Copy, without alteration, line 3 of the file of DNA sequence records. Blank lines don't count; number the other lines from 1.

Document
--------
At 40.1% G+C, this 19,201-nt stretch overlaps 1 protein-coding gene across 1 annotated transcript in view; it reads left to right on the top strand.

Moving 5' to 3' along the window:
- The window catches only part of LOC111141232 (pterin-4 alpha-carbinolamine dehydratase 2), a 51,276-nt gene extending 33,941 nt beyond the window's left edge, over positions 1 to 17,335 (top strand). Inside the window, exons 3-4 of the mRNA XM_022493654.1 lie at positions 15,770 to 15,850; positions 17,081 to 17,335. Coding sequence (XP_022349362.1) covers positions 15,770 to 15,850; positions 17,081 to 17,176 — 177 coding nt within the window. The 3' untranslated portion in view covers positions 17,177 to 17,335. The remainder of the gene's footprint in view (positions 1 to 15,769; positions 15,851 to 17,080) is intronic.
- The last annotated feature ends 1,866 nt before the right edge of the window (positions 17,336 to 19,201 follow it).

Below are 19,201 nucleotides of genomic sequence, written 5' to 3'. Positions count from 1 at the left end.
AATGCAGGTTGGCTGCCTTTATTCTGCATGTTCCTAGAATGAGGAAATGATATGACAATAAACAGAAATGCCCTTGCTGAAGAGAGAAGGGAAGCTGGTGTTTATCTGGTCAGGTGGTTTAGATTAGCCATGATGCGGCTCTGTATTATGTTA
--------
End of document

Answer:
- The window catches only part of LOC111141232 (pterin-4 alpha-carbinolamine dehydratase 2), a 51,276-nt gene extending 33,941 nt beyond the window's left edge, over positions 1 to 17,335 (top strand). Inside the window, exons 3-4 of the mRNA XM_022493654.1 lie at positions 15,770 to 15,850; positions 17,081 to 17,335. Coding sequence (XP_022349362.1) covers positions 15,770 to 15,850; positions 17,081 to 17,176 — 177 coding nt within the window. The 3' untranslated portion in view covers positions 17,177 to 17,335. The remainder of the gene's footprint in view (positions 1 to 15,769; positions 15,851 to 17,080) is intronic.